Housing Is Providing Another in A Line Of Troubling Signs Pointing To An Economic Downturn


PUBLISHED TUE, JUL 2, 2019 1:54 PM EDT | UPDATED TUE, JUL 2, 2019 4:59 PM EDT

Jeff Cox





·         Declining home sales are “consistent with the possibility of a late 2019 or early 2020 recession,” St. Louis Fed economist William Emmons said in a report.


·         The analysis overlays home sales over 12- and 36-month periods to look at trends that have held up during the previous three recessions.


·         Emmons said a recession, if it hits, would be “much less severe” than during the Great Recession that exploded in 2008.


A for sale sign stands before property for sale in Monterey Park, California.

Frederic J. Brown | AFP | Getty Images


A Federal Reserve economist says the current housing backdrop is similar to recent economic slumps, with several metrics “consistent with the possibility of a late 2019 or early 2020 recession.”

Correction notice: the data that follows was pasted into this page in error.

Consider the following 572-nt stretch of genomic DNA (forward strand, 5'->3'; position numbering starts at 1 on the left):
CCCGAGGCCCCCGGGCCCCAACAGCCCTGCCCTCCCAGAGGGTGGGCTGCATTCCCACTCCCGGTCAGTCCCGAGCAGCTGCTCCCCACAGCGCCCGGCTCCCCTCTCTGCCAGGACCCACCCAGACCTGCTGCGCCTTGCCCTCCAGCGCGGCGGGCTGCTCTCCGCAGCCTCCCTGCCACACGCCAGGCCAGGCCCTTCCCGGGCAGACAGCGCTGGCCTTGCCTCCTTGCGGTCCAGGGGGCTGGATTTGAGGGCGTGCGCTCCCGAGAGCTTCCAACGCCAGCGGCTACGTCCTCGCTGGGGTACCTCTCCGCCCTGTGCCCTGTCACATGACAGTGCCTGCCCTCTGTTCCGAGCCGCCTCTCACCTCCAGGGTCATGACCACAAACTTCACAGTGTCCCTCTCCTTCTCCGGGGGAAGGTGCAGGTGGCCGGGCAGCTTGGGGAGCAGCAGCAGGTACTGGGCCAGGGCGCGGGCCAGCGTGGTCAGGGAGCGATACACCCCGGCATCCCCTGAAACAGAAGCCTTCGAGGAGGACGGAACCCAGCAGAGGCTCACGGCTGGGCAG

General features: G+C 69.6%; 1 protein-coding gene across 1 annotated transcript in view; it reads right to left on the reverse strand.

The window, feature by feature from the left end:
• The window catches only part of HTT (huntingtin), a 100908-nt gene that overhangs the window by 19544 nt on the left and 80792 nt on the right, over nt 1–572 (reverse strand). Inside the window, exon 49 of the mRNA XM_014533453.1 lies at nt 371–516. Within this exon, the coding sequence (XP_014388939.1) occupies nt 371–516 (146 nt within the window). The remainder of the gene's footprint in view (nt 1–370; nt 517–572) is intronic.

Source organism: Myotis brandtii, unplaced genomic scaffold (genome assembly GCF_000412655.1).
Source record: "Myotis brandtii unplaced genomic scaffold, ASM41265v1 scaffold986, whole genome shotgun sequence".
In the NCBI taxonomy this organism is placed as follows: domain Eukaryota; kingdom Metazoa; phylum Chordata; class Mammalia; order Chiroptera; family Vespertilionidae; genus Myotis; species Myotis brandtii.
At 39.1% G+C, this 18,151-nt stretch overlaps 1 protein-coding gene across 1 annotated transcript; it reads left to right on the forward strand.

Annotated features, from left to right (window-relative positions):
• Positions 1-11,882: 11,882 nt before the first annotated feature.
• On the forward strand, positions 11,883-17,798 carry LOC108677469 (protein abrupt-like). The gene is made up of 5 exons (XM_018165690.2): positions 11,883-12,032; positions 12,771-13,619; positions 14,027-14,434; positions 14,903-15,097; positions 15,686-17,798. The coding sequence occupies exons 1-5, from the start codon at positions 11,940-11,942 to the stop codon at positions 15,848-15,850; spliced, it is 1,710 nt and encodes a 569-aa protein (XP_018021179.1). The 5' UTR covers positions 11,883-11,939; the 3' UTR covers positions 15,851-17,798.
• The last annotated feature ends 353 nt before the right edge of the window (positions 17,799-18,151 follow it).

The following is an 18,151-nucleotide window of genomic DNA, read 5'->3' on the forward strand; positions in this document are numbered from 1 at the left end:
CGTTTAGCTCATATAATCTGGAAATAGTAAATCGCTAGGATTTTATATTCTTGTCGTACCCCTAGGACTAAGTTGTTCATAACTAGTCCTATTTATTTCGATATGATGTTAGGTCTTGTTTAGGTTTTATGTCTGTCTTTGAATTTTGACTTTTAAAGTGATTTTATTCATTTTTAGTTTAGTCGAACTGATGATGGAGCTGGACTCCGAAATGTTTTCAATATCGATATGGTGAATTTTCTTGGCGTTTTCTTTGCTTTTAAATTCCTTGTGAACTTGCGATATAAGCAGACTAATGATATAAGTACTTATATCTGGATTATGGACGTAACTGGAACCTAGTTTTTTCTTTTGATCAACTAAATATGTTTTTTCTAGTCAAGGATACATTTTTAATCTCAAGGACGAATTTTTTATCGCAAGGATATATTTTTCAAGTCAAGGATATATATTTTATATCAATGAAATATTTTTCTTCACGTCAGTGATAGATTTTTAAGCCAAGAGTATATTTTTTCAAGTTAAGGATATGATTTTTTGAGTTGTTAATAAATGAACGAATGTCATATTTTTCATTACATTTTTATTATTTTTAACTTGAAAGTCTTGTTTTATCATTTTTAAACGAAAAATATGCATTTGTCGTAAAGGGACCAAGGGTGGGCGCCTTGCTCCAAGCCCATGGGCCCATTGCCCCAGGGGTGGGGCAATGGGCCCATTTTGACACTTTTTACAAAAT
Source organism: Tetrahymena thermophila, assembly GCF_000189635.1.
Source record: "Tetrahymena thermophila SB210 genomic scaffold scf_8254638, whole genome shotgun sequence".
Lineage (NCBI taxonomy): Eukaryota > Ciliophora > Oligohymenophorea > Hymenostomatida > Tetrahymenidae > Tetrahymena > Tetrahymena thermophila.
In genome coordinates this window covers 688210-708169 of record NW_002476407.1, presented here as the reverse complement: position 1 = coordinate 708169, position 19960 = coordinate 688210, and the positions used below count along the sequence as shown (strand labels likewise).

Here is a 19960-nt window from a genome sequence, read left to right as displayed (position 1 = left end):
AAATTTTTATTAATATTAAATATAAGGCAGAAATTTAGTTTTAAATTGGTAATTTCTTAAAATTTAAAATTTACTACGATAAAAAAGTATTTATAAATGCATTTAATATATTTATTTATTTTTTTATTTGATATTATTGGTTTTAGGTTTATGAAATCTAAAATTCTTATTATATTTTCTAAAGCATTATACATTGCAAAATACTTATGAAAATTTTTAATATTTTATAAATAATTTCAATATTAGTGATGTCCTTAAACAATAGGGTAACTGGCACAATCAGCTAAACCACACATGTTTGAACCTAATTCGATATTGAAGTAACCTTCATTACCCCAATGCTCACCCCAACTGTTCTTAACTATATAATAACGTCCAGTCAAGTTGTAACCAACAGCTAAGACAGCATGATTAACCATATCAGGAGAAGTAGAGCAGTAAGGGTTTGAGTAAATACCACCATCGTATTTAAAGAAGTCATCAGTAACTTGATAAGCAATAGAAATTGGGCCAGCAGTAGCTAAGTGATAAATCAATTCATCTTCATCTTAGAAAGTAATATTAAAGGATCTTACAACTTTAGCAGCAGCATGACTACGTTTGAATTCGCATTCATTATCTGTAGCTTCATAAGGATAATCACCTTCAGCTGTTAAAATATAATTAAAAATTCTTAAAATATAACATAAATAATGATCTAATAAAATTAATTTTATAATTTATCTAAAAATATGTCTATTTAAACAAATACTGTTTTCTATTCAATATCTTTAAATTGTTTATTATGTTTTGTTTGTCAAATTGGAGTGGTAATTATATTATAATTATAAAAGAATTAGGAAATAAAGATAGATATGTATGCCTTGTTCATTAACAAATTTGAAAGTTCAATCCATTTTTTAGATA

“Data on single-family home sales through May 2019 confirm that housing markets in all regions of the country are weakening,” the St. Louis Fed’s William R. Emmons said in a report posted on the central bank district’s site. “The severity of the housing downturn appears comparable across regions—in all cases, it’s much less severe than the experience leading to the Great Recession but similar to the periods before the 1990-91 and 2001 recessions.”

Specifically, Emmons looked at sales numbers for the 12 months ended May 2019 compared with the average over the past three years. He uses December 2019 as the “plausible month for peak growth” in the current case, and then looks at how far back from the peak was the first month in which sales fell below their three-year average in the previous three recessions.